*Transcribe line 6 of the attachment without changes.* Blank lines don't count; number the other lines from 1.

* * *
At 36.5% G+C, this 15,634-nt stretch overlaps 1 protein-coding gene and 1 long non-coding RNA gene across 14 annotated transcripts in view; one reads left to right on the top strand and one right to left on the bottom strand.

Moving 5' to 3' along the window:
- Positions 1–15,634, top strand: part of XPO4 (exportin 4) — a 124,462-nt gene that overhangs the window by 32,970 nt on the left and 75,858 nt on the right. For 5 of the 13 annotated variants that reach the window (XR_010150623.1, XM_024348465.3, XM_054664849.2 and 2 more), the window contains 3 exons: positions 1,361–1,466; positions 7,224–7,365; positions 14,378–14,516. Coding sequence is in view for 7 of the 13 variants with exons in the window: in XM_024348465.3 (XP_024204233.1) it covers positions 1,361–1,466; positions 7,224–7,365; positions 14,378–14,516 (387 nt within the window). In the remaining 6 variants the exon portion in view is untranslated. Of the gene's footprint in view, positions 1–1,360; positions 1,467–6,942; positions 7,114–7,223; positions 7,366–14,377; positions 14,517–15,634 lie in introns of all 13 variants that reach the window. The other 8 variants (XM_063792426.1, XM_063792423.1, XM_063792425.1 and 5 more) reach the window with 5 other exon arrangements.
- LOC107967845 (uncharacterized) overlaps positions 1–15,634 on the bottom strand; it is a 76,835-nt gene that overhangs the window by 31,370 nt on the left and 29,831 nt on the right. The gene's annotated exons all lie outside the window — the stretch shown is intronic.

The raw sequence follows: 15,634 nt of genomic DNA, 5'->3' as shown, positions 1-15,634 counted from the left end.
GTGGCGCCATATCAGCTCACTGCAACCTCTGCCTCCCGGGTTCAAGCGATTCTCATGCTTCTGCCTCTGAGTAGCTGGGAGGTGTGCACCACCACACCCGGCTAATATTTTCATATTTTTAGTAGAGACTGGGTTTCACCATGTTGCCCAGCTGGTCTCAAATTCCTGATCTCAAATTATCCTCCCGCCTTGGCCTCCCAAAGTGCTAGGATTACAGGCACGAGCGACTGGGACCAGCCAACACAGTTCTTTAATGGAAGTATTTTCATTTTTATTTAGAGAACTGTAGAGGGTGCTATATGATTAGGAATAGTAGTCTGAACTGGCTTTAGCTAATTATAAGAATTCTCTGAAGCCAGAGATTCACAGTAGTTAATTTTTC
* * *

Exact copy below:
GTGGCGCCATATCAGCTCACTGCAACCTCTGCCTCCCGGGTTCAAGCGATTCTCATGCTTCTGCCTCTGAGTAGCTGGGAGGTGTGCACCACCACACCCGGCTAATATTTTCATATTTTTAGTAGAGACTGGGTTTCACCATGTTGCCCAGCTGGTCTCAAATTCCTGATCTCAAATTATCCTCCCGCCTTGGCCTCCCAAAGTGCTAGGATTACAGGCACGAGCGACTGGGACCAGCCAACACAGTTCTTTAATGGAAGTATTTTCATTTTTATTTAGAGAACTGTAGAGGGTGCTATATGATTAGGAATAGTAGTCTGAACTGGCTTTAGCTAATTATAAGAATTCTCTGAAGCCAGAGATTCACAGTAGTTAATTTTTC